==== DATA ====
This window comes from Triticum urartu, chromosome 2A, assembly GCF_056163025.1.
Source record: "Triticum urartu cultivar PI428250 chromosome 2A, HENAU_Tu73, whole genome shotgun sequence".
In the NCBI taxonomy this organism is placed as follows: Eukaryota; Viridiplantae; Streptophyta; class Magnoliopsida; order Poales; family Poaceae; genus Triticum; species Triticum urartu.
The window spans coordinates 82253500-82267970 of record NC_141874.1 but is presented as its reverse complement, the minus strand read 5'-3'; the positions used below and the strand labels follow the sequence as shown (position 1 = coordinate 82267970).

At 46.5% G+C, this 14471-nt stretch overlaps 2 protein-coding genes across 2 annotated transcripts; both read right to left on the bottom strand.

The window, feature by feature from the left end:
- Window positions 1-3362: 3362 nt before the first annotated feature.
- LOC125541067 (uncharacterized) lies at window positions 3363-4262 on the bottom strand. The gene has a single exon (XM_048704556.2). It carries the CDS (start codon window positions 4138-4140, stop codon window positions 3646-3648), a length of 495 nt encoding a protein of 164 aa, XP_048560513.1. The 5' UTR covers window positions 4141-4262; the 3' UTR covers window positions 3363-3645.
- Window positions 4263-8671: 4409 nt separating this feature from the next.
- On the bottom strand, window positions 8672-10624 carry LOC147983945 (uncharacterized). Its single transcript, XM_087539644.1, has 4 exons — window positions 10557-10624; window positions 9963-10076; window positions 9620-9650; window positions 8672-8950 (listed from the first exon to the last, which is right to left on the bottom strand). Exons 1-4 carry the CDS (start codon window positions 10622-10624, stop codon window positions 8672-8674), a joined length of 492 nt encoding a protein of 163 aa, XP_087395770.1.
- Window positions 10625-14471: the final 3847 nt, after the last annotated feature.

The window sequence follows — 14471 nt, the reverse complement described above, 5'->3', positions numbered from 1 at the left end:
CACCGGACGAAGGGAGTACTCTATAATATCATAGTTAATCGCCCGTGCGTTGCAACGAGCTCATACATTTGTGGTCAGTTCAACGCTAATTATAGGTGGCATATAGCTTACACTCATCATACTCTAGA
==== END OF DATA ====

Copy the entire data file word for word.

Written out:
This window comes from Triticum urartu, chromosome 2A, assembly GCF_056163025.1.
Source record: "Triticum urartu cultivar PI428250 chromosome 2A, HENAU_Tu73, whole genome shotgun sequence".
In the NCBI taxonomy this organism is placed as follows: Eukaryota; Viridiplantae; Streptophyta; class Magnoliopsida; order Poales; family Poaceae; genus Triticum; species Triticum urartu.
The window spans coordinates 82253500-82267970 of record NC_141874.1 but is presented as its reverse complement, the minus strand read 5'-3'; the positions used below and the strand labels follow the sequence as shown (position 1 = coordinate 82267970).

At 46.5% G+C, this 14471-nt stretch overlaps 2 protein-coding genes across 2 annotated transcripts; both read right to left on the bottom strand.

The window, feature by feature from the left end:
- Window positions 1-3362: 3362 nt before the first annotated feature.
- LOC125541067 (uncharacterized) lies at window positions 3363-4262 on the bottom strand. The gene has a single exon (XM_048704556.2). It carries the CDS (start codon window positions 4138-4140, stop codon window positions 3646-3648), a length of 495 nt encoding a protein of 164 aa, XP_048560513.1. The 5' UTR covers window positions 4141-4262; the 3' UTR covers window positions 3363-3645.
- Window positions 4263-8671: 4409 nt separating this feature from the next.
- On the bottom strand, window positions 8672-10624 carry LOC147983945 (uncharacterized). Its single transcript, XM_087539644.1, has 4 exons — window positions 10557-10624; window positions 9963-10076; window positions 9620-9650; window positions 8672-8950 (listed from the first exon to the last, which is right to left on the bottom strand). Exons 1-4 carry the CDS (start codon window positions 10622-10624, stop codon window positions 8672-8674), a joined length of 492 nt encoding a protein of 163 aa, XP_087395770.1.
- Window positions 10625-14471: the final 3847 nt, after the last annotated feature.

The window sequence follows — 14471 nt, the reverse complement described above, 5'->3', positions numbered from 1 at the left end:
CACCGGACGAAGGGAGTACTCTATAATATCATAGTTAATCGCCCGTGCGTTGCAACGAGCTCATACATTTGTGGTCAGTTCAACGCTAATTATAGGTGGCATATAGCTTACACTCATCATACTCTAGA